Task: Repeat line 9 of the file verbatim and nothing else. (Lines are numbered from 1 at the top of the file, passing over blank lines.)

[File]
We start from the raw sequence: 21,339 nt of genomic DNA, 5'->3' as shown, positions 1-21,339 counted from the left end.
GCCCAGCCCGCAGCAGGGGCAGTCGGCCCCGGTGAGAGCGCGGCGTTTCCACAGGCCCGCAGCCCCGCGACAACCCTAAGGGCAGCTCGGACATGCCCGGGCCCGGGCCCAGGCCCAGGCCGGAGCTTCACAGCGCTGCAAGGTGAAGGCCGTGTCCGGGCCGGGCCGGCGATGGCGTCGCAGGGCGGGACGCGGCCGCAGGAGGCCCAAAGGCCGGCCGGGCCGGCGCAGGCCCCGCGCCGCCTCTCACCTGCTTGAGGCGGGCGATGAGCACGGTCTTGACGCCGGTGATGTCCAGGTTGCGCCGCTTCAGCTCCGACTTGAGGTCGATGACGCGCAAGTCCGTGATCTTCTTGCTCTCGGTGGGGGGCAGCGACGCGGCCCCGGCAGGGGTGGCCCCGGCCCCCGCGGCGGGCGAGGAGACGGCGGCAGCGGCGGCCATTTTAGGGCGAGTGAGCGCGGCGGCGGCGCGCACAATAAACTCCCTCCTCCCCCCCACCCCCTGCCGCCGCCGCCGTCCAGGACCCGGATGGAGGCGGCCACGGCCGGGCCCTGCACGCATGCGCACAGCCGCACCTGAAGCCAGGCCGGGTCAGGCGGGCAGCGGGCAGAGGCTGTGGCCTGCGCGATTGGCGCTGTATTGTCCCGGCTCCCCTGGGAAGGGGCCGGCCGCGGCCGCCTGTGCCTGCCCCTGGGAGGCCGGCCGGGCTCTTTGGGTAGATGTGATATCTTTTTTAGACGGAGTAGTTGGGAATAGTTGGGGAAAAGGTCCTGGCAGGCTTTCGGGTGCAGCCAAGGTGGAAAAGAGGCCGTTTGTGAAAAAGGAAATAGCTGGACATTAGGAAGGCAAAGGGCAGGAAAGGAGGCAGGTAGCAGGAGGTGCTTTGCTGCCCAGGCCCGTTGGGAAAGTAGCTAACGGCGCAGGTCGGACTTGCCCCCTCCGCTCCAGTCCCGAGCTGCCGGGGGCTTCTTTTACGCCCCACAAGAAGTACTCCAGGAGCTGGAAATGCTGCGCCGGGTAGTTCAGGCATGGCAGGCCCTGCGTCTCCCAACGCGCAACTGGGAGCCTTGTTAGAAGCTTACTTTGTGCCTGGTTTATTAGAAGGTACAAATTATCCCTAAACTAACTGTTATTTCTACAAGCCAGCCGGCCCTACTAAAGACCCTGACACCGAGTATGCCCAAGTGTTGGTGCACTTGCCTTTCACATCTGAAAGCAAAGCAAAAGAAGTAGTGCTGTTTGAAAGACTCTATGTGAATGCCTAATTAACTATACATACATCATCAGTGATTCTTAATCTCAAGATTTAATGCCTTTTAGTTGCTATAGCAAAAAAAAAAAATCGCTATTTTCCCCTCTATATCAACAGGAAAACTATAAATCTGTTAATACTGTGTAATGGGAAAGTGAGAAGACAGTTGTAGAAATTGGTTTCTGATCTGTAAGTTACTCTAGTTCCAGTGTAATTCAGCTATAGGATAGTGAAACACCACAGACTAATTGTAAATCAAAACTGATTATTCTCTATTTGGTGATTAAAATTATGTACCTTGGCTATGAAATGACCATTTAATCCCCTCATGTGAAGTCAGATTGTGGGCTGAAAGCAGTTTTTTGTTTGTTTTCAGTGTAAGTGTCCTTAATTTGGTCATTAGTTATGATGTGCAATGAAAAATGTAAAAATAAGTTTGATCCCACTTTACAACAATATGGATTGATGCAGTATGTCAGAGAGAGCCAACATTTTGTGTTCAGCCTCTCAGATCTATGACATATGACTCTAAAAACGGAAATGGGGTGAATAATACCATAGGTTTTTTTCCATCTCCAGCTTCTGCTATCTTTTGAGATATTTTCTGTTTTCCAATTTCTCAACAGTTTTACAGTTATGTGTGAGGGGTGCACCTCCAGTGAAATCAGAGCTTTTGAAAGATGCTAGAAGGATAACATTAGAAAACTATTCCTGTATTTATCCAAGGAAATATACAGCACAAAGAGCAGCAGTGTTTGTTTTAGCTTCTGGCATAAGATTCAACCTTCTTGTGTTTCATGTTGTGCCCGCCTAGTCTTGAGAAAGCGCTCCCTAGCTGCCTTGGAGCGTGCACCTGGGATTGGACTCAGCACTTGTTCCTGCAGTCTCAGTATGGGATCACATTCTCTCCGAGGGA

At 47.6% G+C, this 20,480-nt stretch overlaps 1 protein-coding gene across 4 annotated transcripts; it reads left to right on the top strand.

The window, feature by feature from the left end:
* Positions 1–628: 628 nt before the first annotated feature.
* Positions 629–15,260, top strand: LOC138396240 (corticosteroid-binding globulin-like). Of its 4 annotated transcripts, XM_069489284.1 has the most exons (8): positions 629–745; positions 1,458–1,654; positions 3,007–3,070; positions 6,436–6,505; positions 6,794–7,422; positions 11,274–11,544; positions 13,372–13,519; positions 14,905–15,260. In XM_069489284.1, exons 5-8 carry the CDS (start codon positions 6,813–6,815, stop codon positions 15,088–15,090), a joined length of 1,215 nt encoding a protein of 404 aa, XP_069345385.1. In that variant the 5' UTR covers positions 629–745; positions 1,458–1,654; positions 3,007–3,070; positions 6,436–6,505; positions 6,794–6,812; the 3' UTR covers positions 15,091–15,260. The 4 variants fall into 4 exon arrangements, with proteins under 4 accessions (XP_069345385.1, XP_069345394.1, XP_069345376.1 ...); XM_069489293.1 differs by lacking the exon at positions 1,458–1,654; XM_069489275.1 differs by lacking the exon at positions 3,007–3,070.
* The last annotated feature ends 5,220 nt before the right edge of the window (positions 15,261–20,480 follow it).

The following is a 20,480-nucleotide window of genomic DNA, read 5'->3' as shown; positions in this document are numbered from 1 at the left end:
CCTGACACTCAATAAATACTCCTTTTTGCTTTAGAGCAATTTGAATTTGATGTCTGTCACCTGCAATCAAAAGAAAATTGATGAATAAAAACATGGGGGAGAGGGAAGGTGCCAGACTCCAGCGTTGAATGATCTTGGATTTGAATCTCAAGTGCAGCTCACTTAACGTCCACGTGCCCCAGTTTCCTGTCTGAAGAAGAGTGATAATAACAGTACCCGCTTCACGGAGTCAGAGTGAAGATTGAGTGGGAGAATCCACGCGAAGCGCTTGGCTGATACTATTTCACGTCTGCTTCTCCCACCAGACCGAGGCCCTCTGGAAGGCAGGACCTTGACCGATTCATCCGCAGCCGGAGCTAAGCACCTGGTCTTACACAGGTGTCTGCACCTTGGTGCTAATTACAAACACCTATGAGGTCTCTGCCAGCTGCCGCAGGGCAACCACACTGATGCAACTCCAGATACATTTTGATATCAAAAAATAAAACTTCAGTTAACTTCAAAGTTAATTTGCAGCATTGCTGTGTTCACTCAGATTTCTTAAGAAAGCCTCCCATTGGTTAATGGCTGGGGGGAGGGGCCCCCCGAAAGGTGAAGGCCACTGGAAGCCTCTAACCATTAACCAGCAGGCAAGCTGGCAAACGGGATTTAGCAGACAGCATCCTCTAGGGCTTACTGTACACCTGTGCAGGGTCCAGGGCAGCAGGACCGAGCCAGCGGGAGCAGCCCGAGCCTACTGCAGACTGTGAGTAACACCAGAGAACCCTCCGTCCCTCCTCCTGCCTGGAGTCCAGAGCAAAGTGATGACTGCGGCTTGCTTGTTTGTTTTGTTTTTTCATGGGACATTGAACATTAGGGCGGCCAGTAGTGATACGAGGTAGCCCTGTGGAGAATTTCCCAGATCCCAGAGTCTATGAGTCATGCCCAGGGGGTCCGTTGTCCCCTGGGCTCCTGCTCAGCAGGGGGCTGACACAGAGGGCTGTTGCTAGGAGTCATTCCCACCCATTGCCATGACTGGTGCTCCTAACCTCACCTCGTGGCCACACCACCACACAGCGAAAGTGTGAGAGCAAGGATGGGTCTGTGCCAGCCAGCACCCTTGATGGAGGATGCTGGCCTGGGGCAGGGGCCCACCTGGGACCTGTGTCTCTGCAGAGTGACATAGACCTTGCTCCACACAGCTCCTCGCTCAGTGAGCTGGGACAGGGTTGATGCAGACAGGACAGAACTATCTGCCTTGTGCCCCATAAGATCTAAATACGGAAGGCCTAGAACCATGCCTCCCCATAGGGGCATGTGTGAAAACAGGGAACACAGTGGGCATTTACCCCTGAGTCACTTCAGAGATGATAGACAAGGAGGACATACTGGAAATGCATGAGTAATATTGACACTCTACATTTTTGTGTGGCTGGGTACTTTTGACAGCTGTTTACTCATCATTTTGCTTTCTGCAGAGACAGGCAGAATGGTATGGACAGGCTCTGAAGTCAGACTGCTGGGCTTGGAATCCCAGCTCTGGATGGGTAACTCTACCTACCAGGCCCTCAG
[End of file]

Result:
CCTGACACTCAATAAATACTCCTTTTTGCTTTAGAGCAATTTGAATTTGATGTCTGTCACCTGCAATCAAAAGAAAATTGATGAATAAAAACATGGGGGAGAGGGAAGGTGCCAGACTCCAGCGTTGAATGATCTTGGATTTGAATCTCAAGTGCAGCTCACTTAACGTCCACGTGCCCCAGTTTCCTGTCTGAAGAAGAGTGATAATAACAGTACCCGCTTCACGGAGTCAGAGTGAAGATTGAGTGGGAGAATCCACGCGAAGCGCTTGGCTGATACTATTTCACGTCTGCTTCTCCCACCAGACCGAGGCCCTCTGGAAGGCAGGACCTTGACCGATTCATCCGCAGCCGGAGCTAAGCACCTGGTCTTACACAGGTGTCTGCACCTTGGTGCTAATTACAAACACCTATGAGGTCTCTGCCAGCTGCCGCAGGGCAACCACACTGATGCAACTCCAGATACATTTTGATATCAAAAAATAAAACTTCAGTTAACTTCAAAGTTAATTTGCAGCATTGCTGTGTTCACTCAGATTTCTTAAGAAAGCCTCCCATTGGTTAATGGCTGGGGGGAGGGGCCCCCCGAAAGGTGAAGGCCACTGGAAGCCTCTAACCATTAACCAGCAGGCAAGCTGGCAAACGGGATTTAGCAGACAGCATCCTCTAGGGCTTACTGTACACCTGTGCAGGGTCCAGGGCAGCAGGACCGAGCCAGCGGGAGCAGCCCGAGCCTACTGCAGACTGTGAGTAACACCAGAGAACCCTCCGTCCCTCCTCCTGCCTGGAGTCCAGAGCAAAGTGATGACTGCGGCTTGCTTGTTTGTTTTGTTTTTTCATGGGACATTGAACATTAGGGCGGCCAGTAGTGATACGAGGTAGCCCTGTGGAGAATTTCCCAGATCCCAGAGTCTATGAGTCATGCCCAGGGGGTCCGTTGTCCCCTGGGCTCCTGCTCAGCAGGGGGCTGACACAGAGGGCTGTTGCTAGGAGTCATTCCCACCCATTGCCATGACTGGTGCTCCTAACCTCACCTCGTGGCCACACCACCACACAGCGAAAGTGTGAGAGCAAGGATGGGTCTGTGCCAGCCAGCACCCTTGATGGAGGATGCTGGCCTGGGGCAGGGGCCCACCTGGGACCTGTGTCTCTGCAGAGTGACATAGACCTTGCTCCACACAGCTCCTCGCTCAGTGAGCTGGGACAGGGTTGATGCAGACAGGACAGAACTATCTGCCTTGTGCCCCATAAGATCTAAATACGGAAGGCCTAGAACCATGCCTCCCCATAGGGGCATGTGTGAAAACAGGGAACACAGTGGGCATTTACCCCTGAGTCACTTCAGAGATGATAGACAAGGAGGACATACTGGAAATGCATGAGTAATATTGACACTCTACATTTTTGTGTGGCTGGGTACTTTTGACAGCTGTTTACTCATCATTTTGCTTTCTGCAGAGACAGGCAGAATGGTATGGACAGGCTCTGAAGTCAGACTGCTGGGCTTGGAATCCCAGCTCTGGATGGGTAACTCTACCTACCAGGCCCTCAG